“He concluded by noting that ‘The Review Group turned up no indication that this database has been intentionally abused. And I believe it is important that the capability that this program is designed to meet is preserved.’
“The person who made these observations was President Obama, and he made them just last year.
“Unfortunately, there is now a huge gap between the capabilities the President rightly recognized as being necessary for our intelligence professionals, and the legislation he’s endorsing today. The untried — and as of yet, non-existent — bulk-collection system envisioned under that bill would be slower and more cumbersome than the one that currently helps keep us safe. At worst, it might not work at all due to — among many other problems — the lack of a requirement for telecommunications providers retain the data to begin with.
“Last week, the Obama Administration briefed Senators on the current bulk data program under section 215.

“Senators were impressed with the safeguards built into the current program. And they were impressed that there has not been one instance of abuse of this program.

“But many Senators were disturbed by the Administration’s inability to answer basic, yet critical, questions about the alternate bulk-data system that would be set up at some point under the legislation the Administration now supports.

“The Administration could not guarantee whether a new system would work as well as the current system. And the Administration could not guarantee whether there would be much, if any, data available to be analyzed under a new system, given the lack of a data-retention requirement in the legislation.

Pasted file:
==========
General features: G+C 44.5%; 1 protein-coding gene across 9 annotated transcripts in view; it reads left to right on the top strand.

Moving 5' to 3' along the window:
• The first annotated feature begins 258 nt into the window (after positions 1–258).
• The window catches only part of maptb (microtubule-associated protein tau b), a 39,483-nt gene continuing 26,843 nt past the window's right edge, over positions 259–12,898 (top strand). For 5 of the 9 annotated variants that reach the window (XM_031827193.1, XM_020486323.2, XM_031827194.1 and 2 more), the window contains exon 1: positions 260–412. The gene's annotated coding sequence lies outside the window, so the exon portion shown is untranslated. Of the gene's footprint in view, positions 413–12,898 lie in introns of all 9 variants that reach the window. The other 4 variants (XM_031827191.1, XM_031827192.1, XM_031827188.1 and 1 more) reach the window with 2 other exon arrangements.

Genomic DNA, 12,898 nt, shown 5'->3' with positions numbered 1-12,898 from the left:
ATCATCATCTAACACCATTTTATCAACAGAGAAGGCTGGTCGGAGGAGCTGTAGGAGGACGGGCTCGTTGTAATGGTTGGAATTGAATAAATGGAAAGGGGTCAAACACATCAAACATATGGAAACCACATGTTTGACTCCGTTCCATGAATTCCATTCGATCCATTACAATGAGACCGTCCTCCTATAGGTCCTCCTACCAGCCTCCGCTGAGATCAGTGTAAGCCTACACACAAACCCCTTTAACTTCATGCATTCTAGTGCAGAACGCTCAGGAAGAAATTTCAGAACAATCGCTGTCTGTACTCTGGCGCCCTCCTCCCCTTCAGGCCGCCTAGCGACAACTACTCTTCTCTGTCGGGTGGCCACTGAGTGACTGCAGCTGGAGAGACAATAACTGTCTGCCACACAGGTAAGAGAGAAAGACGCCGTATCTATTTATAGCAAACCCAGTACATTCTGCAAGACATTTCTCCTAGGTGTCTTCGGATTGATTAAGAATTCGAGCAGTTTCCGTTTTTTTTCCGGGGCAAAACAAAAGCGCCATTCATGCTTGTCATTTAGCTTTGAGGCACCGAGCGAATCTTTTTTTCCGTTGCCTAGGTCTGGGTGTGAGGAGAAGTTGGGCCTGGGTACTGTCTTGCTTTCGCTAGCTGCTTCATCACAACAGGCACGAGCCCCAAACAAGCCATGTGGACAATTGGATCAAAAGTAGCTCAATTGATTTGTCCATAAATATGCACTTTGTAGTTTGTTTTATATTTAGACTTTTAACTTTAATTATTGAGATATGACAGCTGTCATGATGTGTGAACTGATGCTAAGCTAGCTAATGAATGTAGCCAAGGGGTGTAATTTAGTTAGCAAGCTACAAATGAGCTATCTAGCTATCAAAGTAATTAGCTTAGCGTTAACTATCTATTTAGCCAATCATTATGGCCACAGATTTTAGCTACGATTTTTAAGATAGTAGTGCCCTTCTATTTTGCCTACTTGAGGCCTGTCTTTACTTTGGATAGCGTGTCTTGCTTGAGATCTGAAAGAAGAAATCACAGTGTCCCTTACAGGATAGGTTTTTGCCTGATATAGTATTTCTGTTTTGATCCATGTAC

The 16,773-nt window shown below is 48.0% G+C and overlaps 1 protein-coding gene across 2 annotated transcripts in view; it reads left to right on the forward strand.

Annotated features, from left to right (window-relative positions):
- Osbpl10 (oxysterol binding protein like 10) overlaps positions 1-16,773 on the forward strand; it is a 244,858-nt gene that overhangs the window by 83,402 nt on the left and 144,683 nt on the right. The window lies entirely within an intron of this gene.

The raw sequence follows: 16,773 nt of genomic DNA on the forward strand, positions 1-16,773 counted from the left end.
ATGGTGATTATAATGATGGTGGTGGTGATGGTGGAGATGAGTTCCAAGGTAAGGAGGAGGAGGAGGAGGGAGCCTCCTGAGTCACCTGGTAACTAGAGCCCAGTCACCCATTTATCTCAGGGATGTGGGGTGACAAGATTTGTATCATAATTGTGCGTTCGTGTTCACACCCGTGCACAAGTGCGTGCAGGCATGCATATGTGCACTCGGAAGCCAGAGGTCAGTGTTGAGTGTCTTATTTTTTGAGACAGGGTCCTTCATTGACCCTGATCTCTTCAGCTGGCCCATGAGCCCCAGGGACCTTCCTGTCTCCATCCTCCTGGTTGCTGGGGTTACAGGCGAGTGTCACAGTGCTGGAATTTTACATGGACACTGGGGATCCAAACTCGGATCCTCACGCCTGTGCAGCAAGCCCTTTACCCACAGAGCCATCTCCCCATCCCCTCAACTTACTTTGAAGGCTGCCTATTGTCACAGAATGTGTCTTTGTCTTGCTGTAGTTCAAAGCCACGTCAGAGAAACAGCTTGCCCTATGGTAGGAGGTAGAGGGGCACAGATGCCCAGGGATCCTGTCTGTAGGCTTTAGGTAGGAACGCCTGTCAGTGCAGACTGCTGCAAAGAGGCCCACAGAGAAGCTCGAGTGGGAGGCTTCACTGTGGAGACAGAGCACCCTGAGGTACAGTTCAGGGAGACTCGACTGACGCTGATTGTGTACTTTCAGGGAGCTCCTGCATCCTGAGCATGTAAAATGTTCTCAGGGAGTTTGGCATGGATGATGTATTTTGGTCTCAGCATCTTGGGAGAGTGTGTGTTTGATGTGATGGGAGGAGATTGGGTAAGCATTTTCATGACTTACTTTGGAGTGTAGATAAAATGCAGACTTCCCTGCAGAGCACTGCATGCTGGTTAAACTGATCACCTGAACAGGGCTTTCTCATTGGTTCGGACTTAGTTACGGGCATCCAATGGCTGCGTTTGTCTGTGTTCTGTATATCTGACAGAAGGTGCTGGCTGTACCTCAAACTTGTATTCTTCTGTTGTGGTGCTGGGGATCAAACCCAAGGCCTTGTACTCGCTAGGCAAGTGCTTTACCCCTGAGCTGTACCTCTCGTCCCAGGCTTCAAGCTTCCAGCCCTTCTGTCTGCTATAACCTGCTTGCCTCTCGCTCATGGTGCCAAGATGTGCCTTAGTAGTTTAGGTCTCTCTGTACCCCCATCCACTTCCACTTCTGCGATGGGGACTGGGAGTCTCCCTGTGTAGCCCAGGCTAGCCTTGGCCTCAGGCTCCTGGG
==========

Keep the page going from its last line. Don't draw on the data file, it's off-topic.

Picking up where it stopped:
“And despite what the Administration told us just last week about its inability to guarantee that this non-existent system could even be built in time, it did an about-face earlier this week — sort of. The administration had the Director of the NSA write that the non-existent system could be built in time IF the providers cooperated in building it.

“The problem, of course, is that the providers have made it abundantly clear that they will not commit to retaining the data for any period of time as contemplated by the House-passed bill unless they are legally required to do so. And there is no such requirement in the bill.

“For example, one provider has said the following: “[We are] not prepared to commit to voluntarily retain documents for any particular period of time pursuant to the proposed USA Freedom Act if not otherwise required by law.”

“So, far from addressing the concerns that the many have had about the USA Freedom Act, the Administration in its letter only underscored them. It said that the only way this non-existent system could even be built in time is if the providers cooperate. But the providers have made it abundantly clear that they will not cooperate, and there is nothing — absolutely nothing — in the bill that would require them to do so. This is just as cynical as the letter from the Attorney General and the Director of National Intelligence that assured us they would let us know about any problems after the current program was replaced with a non-existent system.

“This is beyond troubling. We should not establish an alternate system that contains a glaring hole in its ability to function, namely the complete absence of any requirement for data retention. 

“I have begun the legislative process to advance a 60-day extension of section 215 and the other two authorities that will expire soon.
“This extension will allow for the Intelligence Committee to continue its efforts to produce a compromise bill we can send to the House that does not destroy an important counterterrorism tool that's needed to protect American lives.”

Related Issues: Iraq, Syria, National Security, Al Qaeda, ISIL, War on Terror